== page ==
WEST GOSHEN The size of the controversial new senior living facility proposed for Boot Road next to the Goshen Fire Company has been scaled back from 128 units to 114 units and reduced 10 feet in height in response to complaints from the neighbors.
John Jaros, the attorney for the developer, Traditions Development Corp., told the Board of Supervisors on Tuesday that the developer was sensitive to the concerns of the neighbors and reworked the design of the building to reduce it from 45 feet to 35 feet.
Joseph "Skip" Brion, the township solicitor, recommended that the developer go back before the planning commission and submit the revised design.
On Oct. 20, the planning commission rejected the former design, saying that the facility was too intense, and too tall for a residential neighborhood. The commission also raised concerns about traffic.
The project has been controversial from the start because the 114 or more senior citizens living at the proposed facility will be sharing driveways with the Goshen Fire Company. This has raised fears that the additional traffic could hamper first responders trying to get to the fire station and then respond to the emergency.
About 60 people attended the conditional-use hearing and many were from Culbertson Circle, the street that directly abuts the proposed development.
About seven property owners from adjacent properties, the Goshen Fire Company, East Goshen Township and the Greenhill Home Owners Association were granted party status for the proceeding.
Having party status means that they can legally appeal any decision by the Board of Supervisors.
Mike McCormack, the president of Traditions Development Corp., said the company has an agreement of sale for the 6.6-acre lot with a number of members of the Janiec family.
Traditions specializes in independent living facilities for senior citizens and has three other Traditions communities in Pennsylvania in Hanover, Hershey and Harleysville.
Residents rent studio, one-bedroom or two-bedroom units that include two meals a day and other amenities such as a fitness studio, movie theater, housekeeping services, and emergency aid.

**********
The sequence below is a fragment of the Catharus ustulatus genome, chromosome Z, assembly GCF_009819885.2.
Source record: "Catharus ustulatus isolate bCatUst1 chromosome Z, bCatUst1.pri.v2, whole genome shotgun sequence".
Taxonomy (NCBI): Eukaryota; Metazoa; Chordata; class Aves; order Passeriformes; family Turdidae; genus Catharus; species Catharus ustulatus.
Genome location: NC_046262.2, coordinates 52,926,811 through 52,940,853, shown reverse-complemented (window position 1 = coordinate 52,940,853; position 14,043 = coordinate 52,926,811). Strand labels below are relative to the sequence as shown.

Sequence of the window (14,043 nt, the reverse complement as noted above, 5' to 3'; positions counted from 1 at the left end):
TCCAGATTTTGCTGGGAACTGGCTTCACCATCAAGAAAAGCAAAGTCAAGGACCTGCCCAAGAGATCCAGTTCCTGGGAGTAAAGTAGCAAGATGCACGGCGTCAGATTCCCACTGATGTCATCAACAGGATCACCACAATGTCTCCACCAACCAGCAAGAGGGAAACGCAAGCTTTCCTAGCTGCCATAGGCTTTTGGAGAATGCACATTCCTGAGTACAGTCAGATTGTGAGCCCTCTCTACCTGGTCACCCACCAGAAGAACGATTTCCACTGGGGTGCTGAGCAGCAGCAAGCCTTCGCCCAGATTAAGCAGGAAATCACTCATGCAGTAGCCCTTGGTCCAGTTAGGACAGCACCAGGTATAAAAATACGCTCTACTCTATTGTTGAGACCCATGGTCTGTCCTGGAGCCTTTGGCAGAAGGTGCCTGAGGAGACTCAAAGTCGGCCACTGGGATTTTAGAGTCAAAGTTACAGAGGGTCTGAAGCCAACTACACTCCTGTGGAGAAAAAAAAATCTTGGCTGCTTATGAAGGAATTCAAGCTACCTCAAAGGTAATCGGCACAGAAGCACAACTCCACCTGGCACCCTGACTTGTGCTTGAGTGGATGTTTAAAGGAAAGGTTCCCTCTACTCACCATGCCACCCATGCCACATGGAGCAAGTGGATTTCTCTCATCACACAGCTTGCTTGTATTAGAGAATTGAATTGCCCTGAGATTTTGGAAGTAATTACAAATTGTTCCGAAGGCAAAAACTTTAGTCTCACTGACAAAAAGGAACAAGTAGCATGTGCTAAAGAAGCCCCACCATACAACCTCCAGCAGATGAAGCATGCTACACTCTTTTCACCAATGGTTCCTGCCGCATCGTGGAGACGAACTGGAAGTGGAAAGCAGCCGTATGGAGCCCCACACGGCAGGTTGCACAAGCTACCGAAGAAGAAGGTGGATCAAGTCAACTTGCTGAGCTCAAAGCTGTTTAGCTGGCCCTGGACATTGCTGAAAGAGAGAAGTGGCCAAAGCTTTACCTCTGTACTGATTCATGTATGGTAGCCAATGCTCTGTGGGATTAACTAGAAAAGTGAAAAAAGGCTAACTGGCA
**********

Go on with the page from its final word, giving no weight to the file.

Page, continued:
There are no entry fees and prices range from $1,900 a month to $2,700 a month. The facility is not designed for assisted living or skilled nursing.
Ross Unruh, East Goshen's special counsel, asked how many staff members would be at the facility. McCormack said there would be about 12 staff members during the day. East Goshen is a party because Traditions is on the border with East Goshen.
Robert Adams, the attorney for the Goshen Fire Company, asked what the average age of residents was. McCormack said they were in their early 80s.
Several people from Culbertson Circle questioned when Traditions first got involved with the township.
Jaros said the company entered into an agreement of sale with the Janiec family in October 2007 but didn't contact the township until April 2008. The parcel is in the R-3 residential zoning district that originally didn't allow independent living facilities. But the zoning was changed to allow independent living facilities by conditional use on a minimum lot size of five acres. That zoning change was not approved by the West Goshen Planning Commission.
Since the planning commission didn't write the revised ordinance, Keith Dickerson, a resident of Culbertson Circle asked Jaros who did.
Dr. Robert White, a township supervisor, said he worked with Traditions to revise the zoning.
Questions regarding traffic were deferred to the next hearing, when the traffic consultant will testify.
TRADITIONS DEVELOPMENT CORP. Traditions Development Corp. includes the principals of Preferred Development, which specializes in the development of senior residential housing, and Heritage Senior Living, LLC, a property management firm specializing in the senior living industry. Preferred Development draws upon more ten years of industry of experience to assist numerous private developers and owners to start successful projects. The company has developed 40 senior care buildings in nine states with a total project cost of over $350 million. Heritage Senior Living currently manages ten facilities in Pennsylvania and Virginia. Heritage recruits and trains the staff for each facility and provides ongoing management of day-to-day operations. This includes marketing, financial management and regulatory compliance. Heritage also provides consultation on facility design and development.